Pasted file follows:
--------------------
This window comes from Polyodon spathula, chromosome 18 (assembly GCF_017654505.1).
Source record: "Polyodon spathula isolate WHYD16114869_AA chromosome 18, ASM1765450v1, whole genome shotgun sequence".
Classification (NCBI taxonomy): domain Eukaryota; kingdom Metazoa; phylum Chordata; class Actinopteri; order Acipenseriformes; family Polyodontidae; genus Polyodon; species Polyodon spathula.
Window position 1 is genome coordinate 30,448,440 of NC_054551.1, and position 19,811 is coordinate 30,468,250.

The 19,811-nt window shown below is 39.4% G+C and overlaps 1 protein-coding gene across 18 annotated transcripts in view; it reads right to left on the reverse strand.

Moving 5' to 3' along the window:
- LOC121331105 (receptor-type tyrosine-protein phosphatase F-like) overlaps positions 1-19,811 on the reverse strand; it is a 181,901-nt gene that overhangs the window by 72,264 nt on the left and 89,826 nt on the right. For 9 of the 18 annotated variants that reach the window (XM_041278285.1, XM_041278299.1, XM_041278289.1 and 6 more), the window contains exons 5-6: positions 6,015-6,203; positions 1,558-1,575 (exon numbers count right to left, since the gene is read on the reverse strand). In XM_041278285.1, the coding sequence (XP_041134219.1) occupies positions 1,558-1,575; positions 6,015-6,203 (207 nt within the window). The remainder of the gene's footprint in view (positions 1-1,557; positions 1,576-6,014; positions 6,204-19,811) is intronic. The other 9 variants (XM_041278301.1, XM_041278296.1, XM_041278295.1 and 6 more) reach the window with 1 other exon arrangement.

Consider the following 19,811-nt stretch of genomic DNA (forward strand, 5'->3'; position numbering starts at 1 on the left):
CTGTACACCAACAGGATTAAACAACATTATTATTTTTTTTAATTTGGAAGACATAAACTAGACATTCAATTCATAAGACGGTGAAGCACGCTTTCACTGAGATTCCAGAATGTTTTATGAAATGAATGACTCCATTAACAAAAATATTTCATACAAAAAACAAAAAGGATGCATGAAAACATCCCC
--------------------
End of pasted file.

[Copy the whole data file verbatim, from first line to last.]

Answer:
This window comes from Polyodon spathula, chromosome 18 (assembly GCF_017654505.1).
Source record: "Polyodon spathula isolate WHYD16114869_AA chromosome 18, ASM1765450v1, whole genome shotgun sequence".
Classification (NCBI taxonomy): domain Eukaryota; kingdom Metazoa; phylum Chordata; class Actinopteri; order Acipenseriformes; family Polyodontidae; genus Polyodon; species Polyodon spathula.
Window position 1 is genome coordinate 30,448,440 of NC_054551.1, and position 19,811 is coordinate 30,468,250.

The 19,811-nt window shown below is 39.4% G+C and overlaps 1 protein-coding gene across 18 annotated transcripts in view; it reads right to left on the reverse strand.

Moving 5' to 3' along the window:
- LOC121331105 (receptor-type tyrosine-protein phosphatase F-like) overlaps positions 1-19,811 on the reverse strand; it is a 181,901-nt gene that overhangs the window by 72,264 nt on the left and 89,826 nt on the right. For 9 of the 18 annotated variants that reach the window (XM_041278285.1, XM_041278299.1, XM_041278289.1 and 6 more), the window contains exons 5-6: positions 6,015-6,203; positions 1,558-1,575 (exon numbers count right to left, since the gene is read on the reverse strand). In XM_041278285.1, the coding sequence (XP_041134219.1) occupies positions 1,558-1,575; positions 6,015-6,203 (207 nt within the window). The remainder of the gene's footprint in view (positions 1-1,557; positions 1,576-6,014; positions 6,204-19,811) is intronic. The other 9 variants (XM_041278301.1, XM_041278296.1, XM_041278295.1 and 6 more) reach the window with 1 other exon arrangement.

Consider the following 19,811-nt stretch of genomic DNA (forward strand, 5'->3'; position numbering starts at 1 on the left):
CTGTACACCAACAGGATTAAACAACATTATTATTTTTTTTAATTTGGAAGACATAAACTAGACATTCAATTCATAAGACGGTGAAGCACGCTTTCACTGAGATTCCAGAATGTTTTATGAAATGAATGACTCCATTAACAAAAATATTTCATACAAAAAACAAAAAGGATGCATGAAAACATCCCC